Coming back from the dead isn’t as easy as they make it seem in the movies. In real life it takes forever to do little things like pry open your eyes. You spend excruciating ages trying to bend your left middle finger down far enough to feel the rope around your wrists. Even longer figuring out that the cold hard thing poking you in the cheek is one of the handles of a pair of jumper cables. This is not the kind of action that makes for gripping cinema. Plus there are these long dull stretches where people in the audience would probably go take a piss or get popcorn, since it looks as if nothing is happening and they figure maybe you really are dead after all. After a while, you start to wonder the same thing yourself. You also wonder what will happen if you throw up behind the oily rag ducttaped into your mouth or how long it will take for someone to notice you’re missing. Otherwise you are mostly busy bleeding, trying not to pass back out, or laboriously adding up the cables, the stuffy cramped darkness, the scratchy carpet below and the raw hollow metal above to equal your current location, the trunk of an old and badly maintained car. That’s what it was like for me, anyway.

How can you not like that opening?

And, the best part is Faust keeps that finger snapping beat the entire novel. Good times, indeed.

Part of the Hard Case Crime library, Money Shot is probably the best I’ve read of the series. And that’s impressive because, with the exception of maybe two, they all have been top notch reads.

I’m eagerly looking forward to more from Faust. She’s a fantastic writer, she has crazy wit and she’s pretty damn hot to boot.

That’s right. I said “to boot.”

If you dig the hard boiled, pick this one up immediately.

Kill Now, Pay Later

You know a book is good when it’s memorable, and Robert Terrall’s Kill Now, Pay Later is good book.

Part of the Hard Case Crime series (really digging this series), I finished it about two months ago, and I can still recollect parts of the book with ease.

Ben Gates, Kill Now’‘s main character, is a Private Dick who takes a seemingly easy gig guarding some wedding presents for a fancy pants family.

As it goes, someone drugs him, kills the host and makes off with some of the goodies that were intended for the bride and groom. The blame, of course, falls squarely on Gates’ shoulders, so in order to keep his reputation, he has to solve the case to clear his name.

During his investigation, Gates manages to sleep with seemingly every woman he comes in contact with, and fight every bad guy in his path. Like John Blake in Little Girl Lost, Gates is not a Superman. He does take his licks. Not as much as Black, but Gates (like Blake) is a realistic protagonist.

What’s really interesting about Kill Now is it was first published over 40 years ago. Reading it, it holds up extremely well, as Terrall was smart enough not to put anything in that would date the book. No TV show mentions, no song mentions, no car model mentions. None that I could recollect, anyway.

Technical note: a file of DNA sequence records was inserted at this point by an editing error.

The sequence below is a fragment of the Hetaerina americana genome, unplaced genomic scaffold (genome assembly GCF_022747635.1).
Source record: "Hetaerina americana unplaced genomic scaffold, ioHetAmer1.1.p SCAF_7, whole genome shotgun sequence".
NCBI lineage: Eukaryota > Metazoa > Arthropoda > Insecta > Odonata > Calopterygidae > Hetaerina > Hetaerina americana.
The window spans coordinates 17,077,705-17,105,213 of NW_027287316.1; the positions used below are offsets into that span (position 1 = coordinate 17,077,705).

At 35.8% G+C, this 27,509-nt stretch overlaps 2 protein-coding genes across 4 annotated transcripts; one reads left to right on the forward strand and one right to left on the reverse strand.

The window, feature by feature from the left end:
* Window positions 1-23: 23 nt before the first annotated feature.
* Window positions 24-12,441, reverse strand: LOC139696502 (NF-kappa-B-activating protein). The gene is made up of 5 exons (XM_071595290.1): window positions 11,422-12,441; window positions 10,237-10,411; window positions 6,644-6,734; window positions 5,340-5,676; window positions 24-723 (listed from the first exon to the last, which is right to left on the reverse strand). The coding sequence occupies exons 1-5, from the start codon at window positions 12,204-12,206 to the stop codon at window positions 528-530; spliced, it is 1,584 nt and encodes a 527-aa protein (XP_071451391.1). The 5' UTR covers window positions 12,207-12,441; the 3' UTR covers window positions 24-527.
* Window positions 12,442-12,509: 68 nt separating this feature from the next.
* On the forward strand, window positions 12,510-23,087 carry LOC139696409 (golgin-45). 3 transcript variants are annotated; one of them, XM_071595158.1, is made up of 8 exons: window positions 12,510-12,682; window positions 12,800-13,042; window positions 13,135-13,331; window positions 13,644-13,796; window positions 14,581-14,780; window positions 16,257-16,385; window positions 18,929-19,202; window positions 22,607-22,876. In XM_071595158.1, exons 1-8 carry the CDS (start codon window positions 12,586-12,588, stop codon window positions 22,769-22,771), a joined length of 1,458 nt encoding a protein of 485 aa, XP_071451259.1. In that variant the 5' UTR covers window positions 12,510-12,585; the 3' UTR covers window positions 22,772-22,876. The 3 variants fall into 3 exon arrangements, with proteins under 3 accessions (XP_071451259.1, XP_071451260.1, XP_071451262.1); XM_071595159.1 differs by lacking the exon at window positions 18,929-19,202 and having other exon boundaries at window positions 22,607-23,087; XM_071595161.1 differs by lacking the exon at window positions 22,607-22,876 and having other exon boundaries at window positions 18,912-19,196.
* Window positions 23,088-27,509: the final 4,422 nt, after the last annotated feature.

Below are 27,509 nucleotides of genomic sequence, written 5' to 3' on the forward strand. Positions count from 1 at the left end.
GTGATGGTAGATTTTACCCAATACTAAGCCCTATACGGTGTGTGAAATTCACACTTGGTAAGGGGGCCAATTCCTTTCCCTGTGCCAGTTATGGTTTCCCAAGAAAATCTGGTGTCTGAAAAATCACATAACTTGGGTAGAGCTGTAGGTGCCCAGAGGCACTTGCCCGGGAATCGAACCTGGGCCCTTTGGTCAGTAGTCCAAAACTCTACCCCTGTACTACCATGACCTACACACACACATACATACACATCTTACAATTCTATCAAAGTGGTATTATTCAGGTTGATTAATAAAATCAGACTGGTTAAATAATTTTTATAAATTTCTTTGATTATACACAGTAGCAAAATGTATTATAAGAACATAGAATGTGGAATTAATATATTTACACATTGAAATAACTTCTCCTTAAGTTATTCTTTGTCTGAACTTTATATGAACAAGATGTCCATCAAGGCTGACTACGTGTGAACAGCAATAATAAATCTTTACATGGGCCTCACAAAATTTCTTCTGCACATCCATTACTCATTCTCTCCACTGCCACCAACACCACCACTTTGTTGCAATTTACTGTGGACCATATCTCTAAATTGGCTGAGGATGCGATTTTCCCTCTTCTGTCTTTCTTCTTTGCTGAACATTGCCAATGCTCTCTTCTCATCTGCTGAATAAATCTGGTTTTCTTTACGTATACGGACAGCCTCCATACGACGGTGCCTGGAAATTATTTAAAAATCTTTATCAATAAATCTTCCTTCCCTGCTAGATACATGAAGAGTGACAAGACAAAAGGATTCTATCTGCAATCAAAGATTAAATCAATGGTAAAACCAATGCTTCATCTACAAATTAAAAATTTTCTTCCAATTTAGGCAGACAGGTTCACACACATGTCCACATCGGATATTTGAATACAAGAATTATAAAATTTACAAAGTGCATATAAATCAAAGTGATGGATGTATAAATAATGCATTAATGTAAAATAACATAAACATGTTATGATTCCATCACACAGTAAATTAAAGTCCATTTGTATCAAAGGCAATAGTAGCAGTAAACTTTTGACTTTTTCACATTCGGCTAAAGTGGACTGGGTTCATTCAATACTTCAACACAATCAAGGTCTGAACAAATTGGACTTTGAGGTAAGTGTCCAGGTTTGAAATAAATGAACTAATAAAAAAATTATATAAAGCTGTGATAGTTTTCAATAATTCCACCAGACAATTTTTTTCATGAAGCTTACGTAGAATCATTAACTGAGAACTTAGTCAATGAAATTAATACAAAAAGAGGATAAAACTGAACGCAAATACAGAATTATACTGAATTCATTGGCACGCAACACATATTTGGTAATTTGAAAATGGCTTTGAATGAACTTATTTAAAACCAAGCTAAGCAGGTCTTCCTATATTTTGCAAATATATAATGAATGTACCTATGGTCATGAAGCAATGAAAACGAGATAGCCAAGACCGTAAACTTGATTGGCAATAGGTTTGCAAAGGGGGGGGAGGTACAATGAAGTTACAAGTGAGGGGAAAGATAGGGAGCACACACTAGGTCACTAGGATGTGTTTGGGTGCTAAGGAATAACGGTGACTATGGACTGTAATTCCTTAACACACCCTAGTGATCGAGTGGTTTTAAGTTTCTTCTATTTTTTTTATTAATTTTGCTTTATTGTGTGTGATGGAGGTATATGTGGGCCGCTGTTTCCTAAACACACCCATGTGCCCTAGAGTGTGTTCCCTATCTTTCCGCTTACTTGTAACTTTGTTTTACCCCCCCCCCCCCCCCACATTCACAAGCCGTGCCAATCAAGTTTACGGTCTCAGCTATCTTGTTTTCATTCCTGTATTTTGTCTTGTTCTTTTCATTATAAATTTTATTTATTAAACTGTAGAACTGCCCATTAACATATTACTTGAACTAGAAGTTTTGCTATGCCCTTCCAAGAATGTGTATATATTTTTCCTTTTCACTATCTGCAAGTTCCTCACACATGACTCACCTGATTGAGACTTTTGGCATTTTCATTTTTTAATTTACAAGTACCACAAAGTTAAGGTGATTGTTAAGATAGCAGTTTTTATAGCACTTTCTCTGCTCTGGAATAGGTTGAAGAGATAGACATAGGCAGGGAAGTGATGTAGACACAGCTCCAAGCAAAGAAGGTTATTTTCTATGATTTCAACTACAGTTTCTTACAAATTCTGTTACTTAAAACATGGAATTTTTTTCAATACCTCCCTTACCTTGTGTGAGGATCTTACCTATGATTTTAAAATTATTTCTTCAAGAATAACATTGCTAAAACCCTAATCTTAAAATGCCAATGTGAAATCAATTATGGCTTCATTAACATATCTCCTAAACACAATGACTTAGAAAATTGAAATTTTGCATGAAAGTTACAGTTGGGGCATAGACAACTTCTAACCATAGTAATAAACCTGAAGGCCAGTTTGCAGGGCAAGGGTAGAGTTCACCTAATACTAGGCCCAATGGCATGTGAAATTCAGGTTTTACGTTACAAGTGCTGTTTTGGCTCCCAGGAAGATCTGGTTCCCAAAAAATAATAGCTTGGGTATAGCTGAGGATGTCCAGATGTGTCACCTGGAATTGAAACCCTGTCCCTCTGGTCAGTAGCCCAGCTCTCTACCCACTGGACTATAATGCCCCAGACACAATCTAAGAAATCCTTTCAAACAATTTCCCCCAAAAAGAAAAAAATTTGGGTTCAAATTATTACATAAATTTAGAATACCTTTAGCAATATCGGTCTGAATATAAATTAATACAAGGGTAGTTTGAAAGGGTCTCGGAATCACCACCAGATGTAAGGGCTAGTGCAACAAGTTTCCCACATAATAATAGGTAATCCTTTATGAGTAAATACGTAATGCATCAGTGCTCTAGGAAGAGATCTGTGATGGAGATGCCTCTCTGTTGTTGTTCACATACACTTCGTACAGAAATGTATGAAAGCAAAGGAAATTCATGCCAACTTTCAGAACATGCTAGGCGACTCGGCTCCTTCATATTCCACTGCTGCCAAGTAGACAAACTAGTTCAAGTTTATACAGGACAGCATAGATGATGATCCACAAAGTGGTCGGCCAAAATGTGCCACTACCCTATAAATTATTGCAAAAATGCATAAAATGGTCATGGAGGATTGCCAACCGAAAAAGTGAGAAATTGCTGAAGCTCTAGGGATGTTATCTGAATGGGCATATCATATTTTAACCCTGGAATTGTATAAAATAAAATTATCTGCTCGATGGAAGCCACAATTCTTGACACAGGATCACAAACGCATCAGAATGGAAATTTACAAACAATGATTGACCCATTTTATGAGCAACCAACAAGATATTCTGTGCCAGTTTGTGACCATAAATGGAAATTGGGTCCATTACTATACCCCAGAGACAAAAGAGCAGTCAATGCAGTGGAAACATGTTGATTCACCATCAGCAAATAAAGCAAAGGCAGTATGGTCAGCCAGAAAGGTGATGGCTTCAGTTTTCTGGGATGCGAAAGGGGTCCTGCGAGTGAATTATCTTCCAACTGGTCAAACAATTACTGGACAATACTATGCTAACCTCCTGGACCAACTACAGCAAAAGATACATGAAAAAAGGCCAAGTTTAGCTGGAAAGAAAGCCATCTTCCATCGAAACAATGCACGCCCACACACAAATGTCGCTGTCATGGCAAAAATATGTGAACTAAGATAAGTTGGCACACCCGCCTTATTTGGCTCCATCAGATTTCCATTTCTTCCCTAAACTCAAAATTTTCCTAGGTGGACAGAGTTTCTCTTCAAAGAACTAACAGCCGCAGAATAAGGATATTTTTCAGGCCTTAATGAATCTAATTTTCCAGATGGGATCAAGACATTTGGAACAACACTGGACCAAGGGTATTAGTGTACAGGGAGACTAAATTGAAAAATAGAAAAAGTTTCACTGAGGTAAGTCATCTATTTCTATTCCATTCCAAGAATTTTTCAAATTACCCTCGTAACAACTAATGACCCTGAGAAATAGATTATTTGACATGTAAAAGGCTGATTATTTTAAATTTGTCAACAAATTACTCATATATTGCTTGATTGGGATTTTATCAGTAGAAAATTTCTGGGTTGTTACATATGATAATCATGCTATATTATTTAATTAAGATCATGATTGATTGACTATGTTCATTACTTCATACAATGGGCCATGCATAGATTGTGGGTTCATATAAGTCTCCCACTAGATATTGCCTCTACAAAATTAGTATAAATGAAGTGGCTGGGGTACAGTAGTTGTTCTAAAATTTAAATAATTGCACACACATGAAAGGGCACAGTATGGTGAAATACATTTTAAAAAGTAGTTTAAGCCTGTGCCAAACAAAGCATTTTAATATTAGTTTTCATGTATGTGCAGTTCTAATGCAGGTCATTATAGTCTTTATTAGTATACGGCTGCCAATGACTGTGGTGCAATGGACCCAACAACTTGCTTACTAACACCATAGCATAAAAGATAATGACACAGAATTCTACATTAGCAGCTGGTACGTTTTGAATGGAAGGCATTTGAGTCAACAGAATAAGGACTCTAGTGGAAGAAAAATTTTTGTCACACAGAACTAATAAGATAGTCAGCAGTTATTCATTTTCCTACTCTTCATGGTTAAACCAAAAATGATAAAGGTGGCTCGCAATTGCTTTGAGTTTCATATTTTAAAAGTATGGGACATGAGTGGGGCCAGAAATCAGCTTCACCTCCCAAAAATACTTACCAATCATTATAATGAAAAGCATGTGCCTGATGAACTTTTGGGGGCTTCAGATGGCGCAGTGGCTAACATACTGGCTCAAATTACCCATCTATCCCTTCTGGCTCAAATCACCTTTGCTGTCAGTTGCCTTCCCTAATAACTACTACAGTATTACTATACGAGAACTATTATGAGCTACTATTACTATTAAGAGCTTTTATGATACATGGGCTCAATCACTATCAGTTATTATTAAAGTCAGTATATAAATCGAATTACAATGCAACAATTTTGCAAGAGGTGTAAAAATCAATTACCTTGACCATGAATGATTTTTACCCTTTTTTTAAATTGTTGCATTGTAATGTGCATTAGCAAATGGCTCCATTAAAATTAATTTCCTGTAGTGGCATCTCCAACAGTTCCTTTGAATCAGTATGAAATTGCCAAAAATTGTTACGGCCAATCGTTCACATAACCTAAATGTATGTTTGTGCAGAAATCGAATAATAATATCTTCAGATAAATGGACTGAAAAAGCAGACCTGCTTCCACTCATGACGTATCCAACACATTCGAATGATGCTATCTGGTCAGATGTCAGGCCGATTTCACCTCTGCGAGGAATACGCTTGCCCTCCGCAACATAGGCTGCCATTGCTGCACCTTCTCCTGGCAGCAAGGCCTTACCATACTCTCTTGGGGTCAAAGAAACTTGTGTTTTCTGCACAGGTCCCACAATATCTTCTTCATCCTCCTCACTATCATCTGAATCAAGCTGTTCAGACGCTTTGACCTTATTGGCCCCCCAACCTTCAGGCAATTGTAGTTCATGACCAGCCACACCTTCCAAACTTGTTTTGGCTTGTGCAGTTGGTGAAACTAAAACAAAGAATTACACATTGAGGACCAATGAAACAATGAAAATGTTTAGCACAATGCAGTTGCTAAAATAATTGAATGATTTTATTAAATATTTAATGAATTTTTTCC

Kill Now, Pay Later is humorous and action packed, just how I like my pulp. A fine addition to the Hard Case Crime series.

Little Girl Lost

Over a year ago, I read Colorado Kid by Stephen King, which was part of Dorchester Publishing’s new series of Hard Case Crime books. While the book was enjoyable, it was neither hardboiled, nor noir. And as much as I liked the pulp cover, I didn’t pick up any more in the series.

I’m a dumbass.

I should have known that the most likely reason they put King in this series is to sell books and get publicity. It was a smart move. But it wasn’t enough for me to keep reading the line.

So one day I was searching around BookMooch, and, on a whim, I did a search for Hard Case Crime. Little Girl Lost was the first hit, so I put in my request. Soon enough, it was at my doorstep. I took it to work with me the next day, and finished it a couple days after that.

Little Girl Lost - Richard Aleas

In a nutshell, while reading the paper one day, John Blake (who happens to be a private investigator, go figure) learns that his first true love was found murdered on the roof of a strip club. Last he heard, she was off in college. So what the hell happened that made her a stripper, and a dead one at that? So he digs into the case.

Lost is an interesting book, as far as hardboiled goes. Blake is not your stereotypical P.I. Sure, he’s witty as they come, laugh-out-loud witty at times (and I’m sure the people on the Metro loved that). And he’s a tough guy in his own right. But the guy gets his ass kicked at least three times in the book. Not something you see often, and it works on some level because it humanizes him. New comer Charles Ardai (writing under the pseudoname Richard Aleas) shows a great deal of promise with this first novel of his. He’s definitely got the wit down, as well as the feel for a gritty crime novel. I hope he continues to churn them out, as I’m already a fan of his work. (Side note: Ardai is the creator of the Hard Case Crime series).

After finishing Lost, I immediately signed up for the Hard Case Crime book-a-month club, and my father, too. They are reasonably priced, thier covers are seriously bad ass and, if Little Girl Lost is any indication, they are going to be something to look forward to in my mailbox each month.

Check them out.